'I think, Mas'r Davy, I know wheer to look.'
'It is dark. Being together, shall we go out now, and try to find her tonight?'
He assented, and prepared to accompany me. Without appearing to observe what he was doing, I saw how carefully he adjusted the little room, put a candle ready and the means of lighting it, arranged the bed, and finally took out of a drawer one of her dresses (I remember to have seen her wear it), neatly folded with some other garments, and a bonnet, which he placed upon a chair. He made no allusion to these clothes, neither did I. There they had been waiting for her, many and many a night, no doubt.
'The time was, Mas'r Davy,' he said, as we came downstairs, 'when I thowt this girl, Martha, a'most like the dirt underneath my Em'ly's feet. God forgive me, theer's a difference now!'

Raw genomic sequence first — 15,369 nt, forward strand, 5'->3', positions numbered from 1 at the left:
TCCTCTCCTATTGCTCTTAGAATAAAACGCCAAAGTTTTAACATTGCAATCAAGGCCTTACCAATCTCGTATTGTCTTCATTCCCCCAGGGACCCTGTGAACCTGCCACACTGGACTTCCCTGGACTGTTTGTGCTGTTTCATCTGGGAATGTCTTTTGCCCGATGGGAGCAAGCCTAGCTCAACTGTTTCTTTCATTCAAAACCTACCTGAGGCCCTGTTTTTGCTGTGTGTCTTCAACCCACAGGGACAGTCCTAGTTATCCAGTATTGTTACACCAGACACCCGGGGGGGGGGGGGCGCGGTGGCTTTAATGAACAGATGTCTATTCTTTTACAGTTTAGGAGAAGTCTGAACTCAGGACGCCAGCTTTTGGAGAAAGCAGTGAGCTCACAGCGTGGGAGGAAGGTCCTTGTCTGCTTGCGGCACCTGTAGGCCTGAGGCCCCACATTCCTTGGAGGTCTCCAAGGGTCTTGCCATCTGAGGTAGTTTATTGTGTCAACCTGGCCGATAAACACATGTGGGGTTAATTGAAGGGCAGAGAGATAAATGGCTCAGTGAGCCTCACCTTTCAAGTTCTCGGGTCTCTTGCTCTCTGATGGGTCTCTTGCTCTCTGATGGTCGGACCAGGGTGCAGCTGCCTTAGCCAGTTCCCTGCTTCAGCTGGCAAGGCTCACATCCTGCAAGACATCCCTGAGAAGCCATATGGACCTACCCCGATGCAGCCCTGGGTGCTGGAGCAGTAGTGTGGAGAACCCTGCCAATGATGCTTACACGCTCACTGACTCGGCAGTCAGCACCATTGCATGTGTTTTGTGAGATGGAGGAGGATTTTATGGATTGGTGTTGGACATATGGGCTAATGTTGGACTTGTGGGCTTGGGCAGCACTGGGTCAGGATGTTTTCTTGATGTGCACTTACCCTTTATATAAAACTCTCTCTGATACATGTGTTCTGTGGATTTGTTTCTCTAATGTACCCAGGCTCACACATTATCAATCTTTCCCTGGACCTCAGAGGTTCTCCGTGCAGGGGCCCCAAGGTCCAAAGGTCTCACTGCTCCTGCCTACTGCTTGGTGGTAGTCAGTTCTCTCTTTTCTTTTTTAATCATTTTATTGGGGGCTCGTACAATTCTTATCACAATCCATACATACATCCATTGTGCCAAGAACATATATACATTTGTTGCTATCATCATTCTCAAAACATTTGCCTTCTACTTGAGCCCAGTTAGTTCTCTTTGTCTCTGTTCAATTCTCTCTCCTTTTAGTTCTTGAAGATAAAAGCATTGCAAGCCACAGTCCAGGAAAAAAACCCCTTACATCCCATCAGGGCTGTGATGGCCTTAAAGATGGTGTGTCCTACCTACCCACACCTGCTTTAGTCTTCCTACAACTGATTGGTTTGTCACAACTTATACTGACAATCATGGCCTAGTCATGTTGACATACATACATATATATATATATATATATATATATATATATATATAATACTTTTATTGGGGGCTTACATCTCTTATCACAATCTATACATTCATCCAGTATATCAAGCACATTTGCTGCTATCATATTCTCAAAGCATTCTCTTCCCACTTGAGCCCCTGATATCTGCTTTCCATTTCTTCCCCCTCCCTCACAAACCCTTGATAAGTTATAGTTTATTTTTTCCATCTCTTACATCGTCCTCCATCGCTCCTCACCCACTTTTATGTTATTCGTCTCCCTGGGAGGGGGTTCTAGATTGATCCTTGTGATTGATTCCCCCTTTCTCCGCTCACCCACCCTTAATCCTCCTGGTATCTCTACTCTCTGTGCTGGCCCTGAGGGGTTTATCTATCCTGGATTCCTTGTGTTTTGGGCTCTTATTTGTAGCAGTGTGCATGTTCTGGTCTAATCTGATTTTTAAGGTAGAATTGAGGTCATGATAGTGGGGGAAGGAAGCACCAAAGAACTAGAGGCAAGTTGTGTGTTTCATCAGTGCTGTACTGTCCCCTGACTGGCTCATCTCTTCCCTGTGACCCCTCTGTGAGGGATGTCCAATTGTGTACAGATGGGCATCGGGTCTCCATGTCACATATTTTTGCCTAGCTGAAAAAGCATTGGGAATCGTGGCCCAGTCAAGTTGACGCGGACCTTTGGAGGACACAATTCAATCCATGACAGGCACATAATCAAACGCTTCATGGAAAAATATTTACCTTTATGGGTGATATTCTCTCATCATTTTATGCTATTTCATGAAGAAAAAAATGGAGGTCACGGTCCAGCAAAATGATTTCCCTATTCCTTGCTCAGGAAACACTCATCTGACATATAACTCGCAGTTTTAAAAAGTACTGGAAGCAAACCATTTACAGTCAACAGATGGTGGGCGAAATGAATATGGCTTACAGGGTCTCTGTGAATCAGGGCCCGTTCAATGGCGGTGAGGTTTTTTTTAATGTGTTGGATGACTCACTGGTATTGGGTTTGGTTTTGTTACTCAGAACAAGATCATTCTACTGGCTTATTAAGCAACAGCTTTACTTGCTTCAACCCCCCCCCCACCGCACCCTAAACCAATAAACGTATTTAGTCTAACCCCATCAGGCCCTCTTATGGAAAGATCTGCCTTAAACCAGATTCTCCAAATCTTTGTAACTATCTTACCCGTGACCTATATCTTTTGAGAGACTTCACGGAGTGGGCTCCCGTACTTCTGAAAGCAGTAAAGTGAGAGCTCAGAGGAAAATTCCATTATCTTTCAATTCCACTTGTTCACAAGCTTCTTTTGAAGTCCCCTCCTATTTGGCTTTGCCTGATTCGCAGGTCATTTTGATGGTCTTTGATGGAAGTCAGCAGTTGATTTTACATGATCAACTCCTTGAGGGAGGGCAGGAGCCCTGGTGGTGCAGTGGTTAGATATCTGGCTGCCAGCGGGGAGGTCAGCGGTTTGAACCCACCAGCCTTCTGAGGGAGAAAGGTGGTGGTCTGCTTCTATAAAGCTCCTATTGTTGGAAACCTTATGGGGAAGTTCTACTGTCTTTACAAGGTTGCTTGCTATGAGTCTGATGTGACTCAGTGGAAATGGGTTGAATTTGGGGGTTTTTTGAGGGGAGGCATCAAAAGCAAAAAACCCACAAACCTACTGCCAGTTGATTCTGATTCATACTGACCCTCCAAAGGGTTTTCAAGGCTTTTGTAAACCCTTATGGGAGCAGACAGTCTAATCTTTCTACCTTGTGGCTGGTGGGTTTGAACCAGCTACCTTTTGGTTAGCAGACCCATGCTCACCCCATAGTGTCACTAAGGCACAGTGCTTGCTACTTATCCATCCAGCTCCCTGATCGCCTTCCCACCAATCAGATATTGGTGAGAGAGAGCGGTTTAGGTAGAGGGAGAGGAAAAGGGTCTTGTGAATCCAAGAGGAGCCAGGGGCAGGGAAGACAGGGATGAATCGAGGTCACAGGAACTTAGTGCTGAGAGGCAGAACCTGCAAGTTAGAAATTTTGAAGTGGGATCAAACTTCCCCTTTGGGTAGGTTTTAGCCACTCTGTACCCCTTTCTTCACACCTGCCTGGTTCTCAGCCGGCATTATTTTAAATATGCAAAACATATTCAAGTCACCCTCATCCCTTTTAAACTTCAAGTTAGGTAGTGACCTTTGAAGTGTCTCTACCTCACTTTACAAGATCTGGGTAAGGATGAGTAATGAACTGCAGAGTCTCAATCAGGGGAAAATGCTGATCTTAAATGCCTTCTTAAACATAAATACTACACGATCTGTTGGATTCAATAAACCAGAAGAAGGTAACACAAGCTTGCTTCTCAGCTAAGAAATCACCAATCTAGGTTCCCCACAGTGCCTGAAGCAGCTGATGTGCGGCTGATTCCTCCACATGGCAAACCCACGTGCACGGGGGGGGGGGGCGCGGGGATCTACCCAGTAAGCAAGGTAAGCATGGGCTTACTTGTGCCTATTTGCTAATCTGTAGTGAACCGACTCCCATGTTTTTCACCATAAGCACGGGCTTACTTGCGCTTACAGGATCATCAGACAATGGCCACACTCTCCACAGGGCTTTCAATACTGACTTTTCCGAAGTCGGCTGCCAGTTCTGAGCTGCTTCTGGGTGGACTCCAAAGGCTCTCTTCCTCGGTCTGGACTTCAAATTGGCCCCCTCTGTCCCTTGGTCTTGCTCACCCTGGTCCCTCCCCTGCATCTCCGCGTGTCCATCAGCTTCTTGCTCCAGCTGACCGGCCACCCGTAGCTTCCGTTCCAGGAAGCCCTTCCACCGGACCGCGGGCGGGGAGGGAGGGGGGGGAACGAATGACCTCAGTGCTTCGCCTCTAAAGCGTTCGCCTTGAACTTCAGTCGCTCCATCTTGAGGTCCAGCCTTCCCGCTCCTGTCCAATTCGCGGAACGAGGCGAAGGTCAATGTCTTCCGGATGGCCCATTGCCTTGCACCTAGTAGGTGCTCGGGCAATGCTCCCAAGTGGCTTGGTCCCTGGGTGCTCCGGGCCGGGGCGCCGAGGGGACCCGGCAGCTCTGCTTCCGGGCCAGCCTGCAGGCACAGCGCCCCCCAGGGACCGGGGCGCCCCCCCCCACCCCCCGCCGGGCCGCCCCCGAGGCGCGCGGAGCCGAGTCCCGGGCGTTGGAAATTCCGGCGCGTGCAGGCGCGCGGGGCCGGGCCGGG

As we went along, partly to hold him in conversation, and partly to satisfy myself, I asked him about Ham. He said, almost in the same words as formerly, that Ham was just the same, 'wearing away his life with kiender no care nohow for 't; but never murmuring, and liked by all'.
I asked him what he thought Ham's state of mind was, in reference to the cause of their misfortunes? Whether he believed it was dangerous? What he supposed, for example, Ham would do, if he and Steerforth ever should encounter?
'I doen't know, sir,' he replied. 'I have thowt of it oftentimes, but I can't awize myself of it, no matters.'
I recalled to his remembrance the morning after her departure, when we were all three on the beach. 'Do you recollect,' said I, 'a certain wild way in which he looked out to sea, and spoke about "the end of it"?'